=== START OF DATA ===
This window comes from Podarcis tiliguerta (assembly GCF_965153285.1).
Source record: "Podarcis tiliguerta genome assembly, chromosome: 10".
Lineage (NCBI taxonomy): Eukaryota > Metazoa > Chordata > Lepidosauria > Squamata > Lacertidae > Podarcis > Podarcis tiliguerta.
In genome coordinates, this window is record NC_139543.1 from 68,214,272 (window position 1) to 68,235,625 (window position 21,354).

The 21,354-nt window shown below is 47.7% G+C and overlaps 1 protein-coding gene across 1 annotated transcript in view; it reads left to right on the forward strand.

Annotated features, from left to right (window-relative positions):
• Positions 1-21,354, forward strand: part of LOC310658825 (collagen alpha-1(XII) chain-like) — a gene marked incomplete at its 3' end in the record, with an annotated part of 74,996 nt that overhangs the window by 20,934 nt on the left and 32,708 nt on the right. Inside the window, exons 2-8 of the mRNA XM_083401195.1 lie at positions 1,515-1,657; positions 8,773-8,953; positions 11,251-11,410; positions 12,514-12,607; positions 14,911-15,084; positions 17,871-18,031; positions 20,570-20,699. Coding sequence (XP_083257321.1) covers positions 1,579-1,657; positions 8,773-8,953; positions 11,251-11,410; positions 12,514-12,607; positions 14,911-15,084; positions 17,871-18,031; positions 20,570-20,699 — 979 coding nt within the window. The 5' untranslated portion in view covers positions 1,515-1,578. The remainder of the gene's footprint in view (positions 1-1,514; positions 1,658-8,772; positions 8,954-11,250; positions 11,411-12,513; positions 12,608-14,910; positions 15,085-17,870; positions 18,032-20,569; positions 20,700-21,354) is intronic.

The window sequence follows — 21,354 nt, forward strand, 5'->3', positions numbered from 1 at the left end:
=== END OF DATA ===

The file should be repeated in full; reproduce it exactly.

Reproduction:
This window comes from Podarcis tiliguerta (assembly GCF_965153285.1).
Source record: "Podarcis tiliguerta genome assembly, chromosome: 10".
Lineage (NCBI taxonomy): Eukaryota > Metazoa > Chordata > Lepidosauria > Squamata > Lacertidae > Podarcis > Podarcis tiliguerta.
In genome coordinates, this window is record NC_139543.1 from 68,214,272 (window position 1) to 68,235,625 (window position 21,354).

The 21,354-nt window shown below is 47.7% G+C and overlaps 1 protein-coding gene across 1 annotated transcript in view; it reads left to right on the forward strand.

Annotated features, from left to right (window-relative positions):
• Positions 1-21,354, forward strand: part of LOC310658825 (collagen alpha-1(XII) chain-like) — a gene marked incomplete at its 3' end in the record, with an annotated part of 74,996 nt that overhangs the window by 20,934 nt on the left and 32,708 nt on the right. Inside the window, exons 2-8 of the mRNA XM_083401195.1 lie at positions 1,515-1,657; positions 8,773-8,953; positions 11,251-11,410; positions 12,514-12,607; positions 14,911-15,084; positions 17,871-18,031; positions 20,570-20,699. Coding sequence (XP_083257321.1) covers positions 1,579-1,657; positions 8,773-8,953; positions 11,251-11,410; positions 12,514-12,607; positions 14,911-15,084; positions 17,871-18,031; positions 20,570-20,699 — 979 coding nt within the window. The 5' untranslated portion in view covers positions 1,515-1,578. The remainder of the gene's footprint in view (positions 1-1,514; positions 1,658-8,772; positions 8,954-11,250; positions 11,411-12,513; positions 12,608-14,910; positions 15,085-17,870; positions 18,032-20,569; positions 20,700-21,354) is intronic.

The window sequence follows — 21,354 nt, forward strand, 5'->3', positions numbered from 1 at the left end: